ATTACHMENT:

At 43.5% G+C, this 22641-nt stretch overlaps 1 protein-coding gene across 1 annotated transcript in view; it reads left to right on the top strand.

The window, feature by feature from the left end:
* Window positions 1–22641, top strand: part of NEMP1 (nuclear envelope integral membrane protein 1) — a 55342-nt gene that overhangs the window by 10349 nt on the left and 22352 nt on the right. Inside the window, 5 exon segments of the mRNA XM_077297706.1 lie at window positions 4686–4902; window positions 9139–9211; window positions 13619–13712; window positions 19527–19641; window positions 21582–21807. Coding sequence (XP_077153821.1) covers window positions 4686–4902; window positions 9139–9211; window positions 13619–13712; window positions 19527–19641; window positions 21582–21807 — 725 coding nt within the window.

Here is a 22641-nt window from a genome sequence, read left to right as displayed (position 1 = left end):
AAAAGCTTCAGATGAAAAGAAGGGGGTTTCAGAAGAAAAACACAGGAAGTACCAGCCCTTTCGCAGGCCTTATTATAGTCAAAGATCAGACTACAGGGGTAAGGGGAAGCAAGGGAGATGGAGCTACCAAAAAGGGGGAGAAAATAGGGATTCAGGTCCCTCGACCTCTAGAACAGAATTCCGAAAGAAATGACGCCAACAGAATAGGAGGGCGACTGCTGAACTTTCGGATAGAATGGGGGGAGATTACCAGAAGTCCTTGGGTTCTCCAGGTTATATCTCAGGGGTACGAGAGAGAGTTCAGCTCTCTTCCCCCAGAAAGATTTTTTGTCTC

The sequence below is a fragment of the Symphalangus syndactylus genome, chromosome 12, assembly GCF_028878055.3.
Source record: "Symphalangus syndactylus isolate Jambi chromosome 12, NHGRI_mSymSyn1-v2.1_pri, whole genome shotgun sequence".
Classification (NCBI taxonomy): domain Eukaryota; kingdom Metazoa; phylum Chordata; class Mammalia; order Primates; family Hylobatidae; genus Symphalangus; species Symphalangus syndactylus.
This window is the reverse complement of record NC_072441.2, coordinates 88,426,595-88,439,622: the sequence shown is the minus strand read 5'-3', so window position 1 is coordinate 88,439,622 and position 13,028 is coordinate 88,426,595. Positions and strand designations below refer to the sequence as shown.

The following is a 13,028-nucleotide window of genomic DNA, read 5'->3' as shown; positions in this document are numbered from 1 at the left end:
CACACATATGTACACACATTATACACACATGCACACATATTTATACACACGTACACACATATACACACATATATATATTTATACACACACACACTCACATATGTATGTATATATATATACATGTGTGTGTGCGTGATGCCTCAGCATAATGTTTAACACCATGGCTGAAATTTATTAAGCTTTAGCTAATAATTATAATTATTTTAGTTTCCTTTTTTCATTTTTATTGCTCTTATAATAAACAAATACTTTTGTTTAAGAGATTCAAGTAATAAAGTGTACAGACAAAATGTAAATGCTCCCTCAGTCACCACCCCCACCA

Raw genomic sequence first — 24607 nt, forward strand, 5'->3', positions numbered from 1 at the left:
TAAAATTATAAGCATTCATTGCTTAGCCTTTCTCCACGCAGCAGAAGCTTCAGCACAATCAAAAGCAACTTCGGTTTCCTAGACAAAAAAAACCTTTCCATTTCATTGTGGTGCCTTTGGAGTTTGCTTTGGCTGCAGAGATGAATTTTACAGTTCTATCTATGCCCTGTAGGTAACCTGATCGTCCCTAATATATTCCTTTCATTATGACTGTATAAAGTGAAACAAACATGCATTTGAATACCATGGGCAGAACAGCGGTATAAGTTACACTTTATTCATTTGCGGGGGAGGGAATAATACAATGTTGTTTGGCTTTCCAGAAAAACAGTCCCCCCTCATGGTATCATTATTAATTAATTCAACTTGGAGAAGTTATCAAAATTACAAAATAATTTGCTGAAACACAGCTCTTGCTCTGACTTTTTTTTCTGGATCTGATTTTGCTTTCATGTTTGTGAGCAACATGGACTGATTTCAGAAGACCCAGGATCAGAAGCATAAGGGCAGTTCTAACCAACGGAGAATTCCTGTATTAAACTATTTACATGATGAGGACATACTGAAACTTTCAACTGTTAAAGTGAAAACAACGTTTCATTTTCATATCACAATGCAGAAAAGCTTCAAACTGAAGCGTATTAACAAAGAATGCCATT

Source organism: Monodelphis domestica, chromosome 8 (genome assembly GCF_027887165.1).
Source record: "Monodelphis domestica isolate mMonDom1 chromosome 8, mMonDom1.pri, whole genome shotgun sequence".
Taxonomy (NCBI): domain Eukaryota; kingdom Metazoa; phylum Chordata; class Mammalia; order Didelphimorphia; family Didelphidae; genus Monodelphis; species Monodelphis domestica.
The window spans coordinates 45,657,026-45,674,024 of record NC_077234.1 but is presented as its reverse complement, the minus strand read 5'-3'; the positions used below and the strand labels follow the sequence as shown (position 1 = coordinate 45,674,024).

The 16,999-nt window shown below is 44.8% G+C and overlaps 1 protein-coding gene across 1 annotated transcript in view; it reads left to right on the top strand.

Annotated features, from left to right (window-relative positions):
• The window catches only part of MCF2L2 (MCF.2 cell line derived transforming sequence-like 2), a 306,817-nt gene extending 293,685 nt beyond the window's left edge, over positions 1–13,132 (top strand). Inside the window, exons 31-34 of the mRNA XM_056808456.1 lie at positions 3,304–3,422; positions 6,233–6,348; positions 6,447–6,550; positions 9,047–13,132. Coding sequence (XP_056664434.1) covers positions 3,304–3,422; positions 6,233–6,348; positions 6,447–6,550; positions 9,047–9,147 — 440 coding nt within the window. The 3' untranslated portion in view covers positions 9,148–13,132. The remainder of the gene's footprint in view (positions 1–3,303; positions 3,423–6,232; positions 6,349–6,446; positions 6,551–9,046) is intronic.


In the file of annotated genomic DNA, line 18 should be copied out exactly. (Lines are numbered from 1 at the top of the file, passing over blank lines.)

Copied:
The 16,999-nt window shown below is 44.8% G+C and overlaps 1 protein-coding gene across 1 annotated transcript in view; it reads left to right on the top strand.